Newsletter : 4fax1122.txt
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>PD November 22, 1994, V2, #209
Hizbullah Attacks Israel Patrol in Lebanon
An IDF soldier was moderately wounded Sunday when the Hizbullah
ambushed an Israeli unit in the Security Zone in southern Lebanon.
IDF forces responded with artillery and helicopter fire at
suspected Hizbullah targets.
Clinton Expects Continued Israel Foreign Aid
By David Borgida (White House) & Paula Wolfson (Congress)
President Clinton is pledging to visiting Israeli Prime Minister
Yitzhak Rabin continued US aid at current levels, a reassurance the
prime minister wanted to hear given Republican control of the next
US Congress. And following their meeting at the White House
Monday, Clinton said he expects to speed up multilateral aid to the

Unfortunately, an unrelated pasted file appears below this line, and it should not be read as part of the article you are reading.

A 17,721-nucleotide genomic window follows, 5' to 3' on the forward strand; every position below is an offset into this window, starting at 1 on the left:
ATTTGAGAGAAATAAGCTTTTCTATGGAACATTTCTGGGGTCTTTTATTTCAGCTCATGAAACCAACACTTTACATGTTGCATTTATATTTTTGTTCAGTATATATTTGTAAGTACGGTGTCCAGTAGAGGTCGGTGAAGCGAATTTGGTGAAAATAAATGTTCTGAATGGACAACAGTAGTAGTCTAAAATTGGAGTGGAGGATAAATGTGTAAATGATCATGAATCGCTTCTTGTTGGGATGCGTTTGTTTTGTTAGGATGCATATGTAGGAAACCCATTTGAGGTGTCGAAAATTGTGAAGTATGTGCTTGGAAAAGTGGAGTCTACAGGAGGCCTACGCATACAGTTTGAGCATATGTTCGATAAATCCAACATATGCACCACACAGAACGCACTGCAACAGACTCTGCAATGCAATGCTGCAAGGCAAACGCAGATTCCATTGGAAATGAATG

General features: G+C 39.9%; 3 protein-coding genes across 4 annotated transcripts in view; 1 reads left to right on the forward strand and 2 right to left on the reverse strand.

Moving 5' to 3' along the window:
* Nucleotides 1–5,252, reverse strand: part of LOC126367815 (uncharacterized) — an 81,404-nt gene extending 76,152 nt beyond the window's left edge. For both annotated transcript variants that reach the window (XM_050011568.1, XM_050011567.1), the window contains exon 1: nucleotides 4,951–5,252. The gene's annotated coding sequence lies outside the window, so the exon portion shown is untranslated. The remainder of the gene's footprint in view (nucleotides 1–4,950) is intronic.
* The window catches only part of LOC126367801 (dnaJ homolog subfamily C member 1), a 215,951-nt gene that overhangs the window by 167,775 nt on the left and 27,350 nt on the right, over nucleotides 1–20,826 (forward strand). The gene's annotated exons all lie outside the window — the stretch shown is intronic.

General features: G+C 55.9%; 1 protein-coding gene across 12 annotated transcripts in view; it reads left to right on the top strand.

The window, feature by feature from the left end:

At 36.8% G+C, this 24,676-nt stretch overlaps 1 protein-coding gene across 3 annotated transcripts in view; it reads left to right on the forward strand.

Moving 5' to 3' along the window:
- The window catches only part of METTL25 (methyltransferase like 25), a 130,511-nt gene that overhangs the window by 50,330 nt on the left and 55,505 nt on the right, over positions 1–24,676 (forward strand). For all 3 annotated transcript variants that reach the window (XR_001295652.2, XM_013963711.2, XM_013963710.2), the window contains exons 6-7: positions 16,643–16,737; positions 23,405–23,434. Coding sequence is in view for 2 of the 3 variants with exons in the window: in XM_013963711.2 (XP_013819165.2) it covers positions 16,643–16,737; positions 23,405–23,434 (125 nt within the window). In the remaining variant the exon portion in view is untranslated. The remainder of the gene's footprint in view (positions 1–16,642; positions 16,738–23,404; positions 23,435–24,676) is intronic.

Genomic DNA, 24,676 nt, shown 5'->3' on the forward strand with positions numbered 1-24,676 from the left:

Palestinians to try to quell recent Gaza violence.
With Republicans expected to review the $3 billion in annual US
economic and security aid to Israel, the president offered a direct
message of reassurance: "We are going to have a very robust
security relationship with Israel and I believe the aid levels will
After his meeting with Rabin, the president also dodged a direct
response to the matter of direct US involvement in any monitoring
force at the Golan Heights. Rabin was expected to discuss this
directly with President Clinton. But in this response to a
reporter's question after their meeting, Clinton would not rule out
"We in the United States must await an agreement of peace between
Israel and Syria. If a peace agreement is reached, regarding the
Golan, in which we were asked to participate, obviously that is
something that I would consider. We have been in the Sinai as a
result of the agreement between Egypt and Israel for quite a long
time now without incident. I'm very proud of the role the United
States has been asked to play there as a monitor, not as a defender
of Israel's security, but as a monitor. But that has not been
discussed now. We're a good ways from that, and that is something